Should I Become a Security Specialist?
Security specialists are often management-level security professionals who might work for government agencies, like the armed forces branches, the Department of Homeland Security, or private industries interested in protecting intellectual or physical property. This work is often routine and predictable, but may turn dangerous in the event of altercations or use of weapons.
|Degree Level||Postsecondary degree, preferably a Ph.D., required to work in management positions|
|Degree Field||Police science, criminal justice, sociology or a related field|
|Experience||At least one year of specialized experience|
|Key Skills||Communication, decision-making, observation, honesty, physical strength, ability to pass a drug test and possibly obtain security clearance|
|Salary (2015)||$46,241 yearly (median)|
Sources: U.S. Bureau of Labor Statistics, job postings (December 2012), Salary.com (August 2015)
Step 1: Complete a Bachelor's Degree in Criminal Justice
A bachelor's degree in criminal justice prepares graduates for a wide range of careers and provides preparation for students wishing to pursue the more advanced degrees required for management-level careers in security. A bachelor's degree in criminal justice can be completed in four years, and some courses may include ethics, criminal law, punishment and rehabilitation in America, criminal procedure and criminal investigation.
Step 2: Gain Experience in the Security Field
Before moving on to an advanced degree, criminal justice students may want to obtain specialized field experience. This experience could include protecting proprietary information or property, assessing security systems or protocols, or training other security personnel. Qualifying for these positions might require passing background checks and random drug testing. If carrying a firearm is ever necessary, additional licensure will likely also be required.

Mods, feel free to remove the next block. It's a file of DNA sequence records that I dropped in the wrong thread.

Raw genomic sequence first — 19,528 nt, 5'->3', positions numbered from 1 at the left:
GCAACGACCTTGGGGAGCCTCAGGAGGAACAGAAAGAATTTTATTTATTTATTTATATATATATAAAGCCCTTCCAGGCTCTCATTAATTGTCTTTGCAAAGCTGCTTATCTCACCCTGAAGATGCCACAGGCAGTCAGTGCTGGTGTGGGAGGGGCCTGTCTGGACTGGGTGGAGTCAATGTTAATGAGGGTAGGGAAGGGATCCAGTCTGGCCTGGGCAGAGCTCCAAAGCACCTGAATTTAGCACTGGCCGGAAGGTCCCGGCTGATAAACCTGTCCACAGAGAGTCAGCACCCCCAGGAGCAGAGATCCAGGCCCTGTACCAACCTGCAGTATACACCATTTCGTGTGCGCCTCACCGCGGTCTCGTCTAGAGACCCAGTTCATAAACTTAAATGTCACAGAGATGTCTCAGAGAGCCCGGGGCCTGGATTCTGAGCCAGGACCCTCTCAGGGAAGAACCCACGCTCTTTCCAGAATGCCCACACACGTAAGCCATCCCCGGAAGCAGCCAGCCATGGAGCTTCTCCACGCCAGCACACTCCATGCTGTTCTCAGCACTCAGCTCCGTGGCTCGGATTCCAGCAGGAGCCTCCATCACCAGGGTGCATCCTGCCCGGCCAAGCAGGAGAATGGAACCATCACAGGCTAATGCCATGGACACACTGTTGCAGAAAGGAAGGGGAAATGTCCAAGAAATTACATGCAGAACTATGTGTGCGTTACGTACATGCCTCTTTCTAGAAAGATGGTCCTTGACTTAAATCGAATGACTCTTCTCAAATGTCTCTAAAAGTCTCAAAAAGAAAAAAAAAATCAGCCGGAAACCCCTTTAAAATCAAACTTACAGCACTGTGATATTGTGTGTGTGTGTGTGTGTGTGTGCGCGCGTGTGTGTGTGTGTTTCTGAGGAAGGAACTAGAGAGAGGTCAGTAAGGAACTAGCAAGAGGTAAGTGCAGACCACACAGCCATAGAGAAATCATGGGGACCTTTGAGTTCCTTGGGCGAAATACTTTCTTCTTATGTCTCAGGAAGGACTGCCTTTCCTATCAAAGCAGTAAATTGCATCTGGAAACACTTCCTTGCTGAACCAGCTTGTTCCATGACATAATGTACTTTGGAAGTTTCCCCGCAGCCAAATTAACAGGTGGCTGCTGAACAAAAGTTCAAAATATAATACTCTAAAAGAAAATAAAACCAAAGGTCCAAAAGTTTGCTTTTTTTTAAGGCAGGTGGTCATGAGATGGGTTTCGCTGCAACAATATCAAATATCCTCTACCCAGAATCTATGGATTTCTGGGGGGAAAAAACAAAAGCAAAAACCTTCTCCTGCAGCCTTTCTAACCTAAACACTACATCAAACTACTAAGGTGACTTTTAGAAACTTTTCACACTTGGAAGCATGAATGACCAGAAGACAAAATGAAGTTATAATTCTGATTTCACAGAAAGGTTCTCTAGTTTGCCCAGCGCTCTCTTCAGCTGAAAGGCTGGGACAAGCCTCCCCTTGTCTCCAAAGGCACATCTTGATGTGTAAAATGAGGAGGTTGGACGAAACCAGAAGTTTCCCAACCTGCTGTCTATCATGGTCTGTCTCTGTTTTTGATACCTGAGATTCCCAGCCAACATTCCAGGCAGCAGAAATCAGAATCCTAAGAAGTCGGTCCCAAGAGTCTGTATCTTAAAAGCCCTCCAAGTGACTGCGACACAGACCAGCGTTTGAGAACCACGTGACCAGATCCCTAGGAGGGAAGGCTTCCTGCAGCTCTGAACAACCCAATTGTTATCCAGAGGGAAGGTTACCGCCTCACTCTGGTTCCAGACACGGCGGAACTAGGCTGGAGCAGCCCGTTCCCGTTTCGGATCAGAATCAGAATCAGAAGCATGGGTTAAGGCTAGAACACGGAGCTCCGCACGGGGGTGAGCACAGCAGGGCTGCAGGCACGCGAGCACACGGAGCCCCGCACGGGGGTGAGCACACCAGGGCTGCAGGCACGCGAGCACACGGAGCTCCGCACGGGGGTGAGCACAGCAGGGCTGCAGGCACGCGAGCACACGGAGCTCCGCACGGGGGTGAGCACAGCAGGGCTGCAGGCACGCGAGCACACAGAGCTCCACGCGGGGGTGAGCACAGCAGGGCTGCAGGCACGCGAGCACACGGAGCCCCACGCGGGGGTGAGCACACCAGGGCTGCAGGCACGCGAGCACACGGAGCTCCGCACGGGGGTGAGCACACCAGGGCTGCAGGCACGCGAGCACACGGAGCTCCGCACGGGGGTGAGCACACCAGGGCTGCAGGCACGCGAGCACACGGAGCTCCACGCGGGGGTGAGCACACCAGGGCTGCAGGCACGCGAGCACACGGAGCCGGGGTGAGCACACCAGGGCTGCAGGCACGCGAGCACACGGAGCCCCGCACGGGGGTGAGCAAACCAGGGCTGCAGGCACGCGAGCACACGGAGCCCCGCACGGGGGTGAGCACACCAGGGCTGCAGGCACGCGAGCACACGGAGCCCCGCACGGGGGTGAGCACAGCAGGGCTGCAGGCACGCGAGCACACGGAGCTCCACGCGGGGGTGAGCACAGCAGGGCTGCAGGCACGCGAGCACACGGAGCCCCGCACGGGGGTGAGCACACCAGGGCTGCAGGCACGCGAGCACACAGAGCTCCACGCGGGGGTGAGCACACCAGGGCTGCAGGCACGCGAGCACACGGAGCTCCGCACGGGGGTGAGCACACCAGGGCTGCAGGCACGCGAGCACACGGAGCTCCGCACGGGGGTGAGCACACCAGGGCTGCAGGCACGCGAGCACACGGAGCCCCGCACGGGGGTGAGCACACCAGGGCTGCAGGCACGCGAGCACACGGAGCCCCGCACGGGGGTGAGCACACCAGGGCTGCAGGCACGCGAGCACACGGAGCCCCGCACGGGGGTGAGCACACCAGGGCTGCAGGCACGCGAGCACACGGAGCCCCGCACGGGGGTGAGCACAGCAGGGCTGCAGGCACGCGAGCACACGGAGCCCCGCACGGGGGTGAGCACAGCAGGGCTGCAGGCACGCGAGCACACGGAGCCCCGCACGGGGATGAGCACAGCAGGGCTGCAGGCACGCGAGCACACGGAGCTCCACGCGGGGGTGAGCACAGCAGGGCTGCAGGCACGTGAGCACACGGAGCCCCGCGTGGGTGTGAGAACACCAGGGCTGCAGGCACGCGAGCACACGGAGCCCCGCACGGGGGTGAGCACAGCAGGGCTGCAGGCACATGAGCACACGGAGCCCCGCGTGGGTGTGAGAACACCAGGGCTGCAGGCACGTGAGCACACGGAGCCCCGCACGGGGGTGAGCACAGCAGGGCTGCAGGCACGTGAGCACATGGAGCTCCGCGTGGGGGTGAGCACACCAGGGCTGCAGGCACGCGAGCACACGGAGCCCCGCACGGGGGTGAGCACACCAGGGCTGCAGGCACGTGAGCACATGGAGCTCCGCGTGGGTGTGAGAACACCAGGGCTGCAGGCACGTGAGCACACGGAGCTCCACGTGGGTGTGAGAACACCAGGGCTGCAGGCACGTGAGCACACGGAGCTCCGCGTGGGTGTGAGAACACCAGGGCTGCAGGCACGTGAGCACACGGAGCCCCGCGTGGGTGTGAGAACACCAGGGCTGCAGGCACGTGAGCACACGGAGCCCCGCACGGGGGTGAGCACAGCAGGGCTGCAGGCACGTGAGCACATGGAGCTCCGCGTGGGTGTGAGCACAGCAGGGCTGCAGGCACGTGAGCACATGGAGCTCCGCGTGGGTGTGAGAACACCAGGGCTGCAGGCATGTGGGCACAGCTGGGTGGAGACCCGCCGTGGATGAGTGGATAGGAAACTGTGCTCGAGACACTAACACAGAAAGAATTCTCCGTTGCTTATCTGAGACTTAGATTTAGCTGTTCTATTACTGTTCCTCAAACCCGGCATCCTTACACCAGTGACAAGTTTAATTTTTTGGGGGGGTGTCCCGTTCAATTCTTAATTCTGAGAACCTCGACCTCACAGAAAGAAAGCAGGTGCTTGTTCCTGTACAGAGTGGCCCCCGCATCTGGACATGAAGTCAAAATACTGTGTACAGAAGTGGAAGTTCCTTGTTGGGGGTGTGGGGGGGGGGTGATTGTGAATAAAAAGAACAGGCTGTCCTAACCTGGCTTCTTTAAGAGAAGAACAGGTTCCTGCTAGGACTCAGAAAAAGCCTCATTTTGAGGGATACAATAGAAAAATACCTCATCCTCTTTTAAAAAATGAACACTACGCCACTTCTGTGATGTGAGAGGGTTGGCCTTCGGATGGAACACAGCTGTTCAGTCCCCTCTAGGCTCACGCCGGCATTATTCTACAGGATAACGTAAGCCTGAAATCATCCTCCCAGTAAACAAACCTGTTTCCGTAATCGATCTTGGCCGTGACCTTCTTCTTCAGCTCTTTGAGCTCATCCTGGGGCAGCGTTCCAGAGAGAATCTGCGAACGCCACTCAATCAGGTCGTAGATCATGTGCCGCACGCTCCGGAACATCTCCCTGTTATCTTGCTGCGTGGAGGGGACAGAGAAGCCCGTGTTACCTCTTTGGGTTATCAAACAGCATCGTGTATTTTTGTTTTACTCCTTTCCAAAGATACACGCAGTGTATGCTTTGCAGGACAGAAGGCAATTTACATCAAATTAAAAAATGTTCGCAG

Step 3: Earn an Advanced Degree
Security specialists are closely linked to management positions such as Immigration and Customs Enforcement. Typically, a graduate degree is preferred by employers. Ph.D. programs in criminal justice are available from many different universities. They offer students the ability to combine research and theory with practical application of law. Additionally, students may be able to specialize in areas such as national security or emergency management.
Step 4: Complete a Certification Program
Certification for security specialists is available through ASIS International, and certified individuals sometimes have more opportunities for career advancement. The Certified Protection Professional (CPP) credential is available to candidates who hold bachelor's degrees and have seven or more years of security experience, three of these in supervisory roles.
Candidates lacking formal education must have nine years of experience, and at least three of these years must have been in an administrative capacity. The certification exam has 200 multiple-choice questions covering eight major areas of security management. Some of these subject areas include physical security, personnel security, practices and principles of security, investigations and emergency practices.
- Continue education. Recertification requires continuing education credits, so standing CPPs should ensure that they are participating in education, training, teaching and volunteer work in security to be approved for recertification.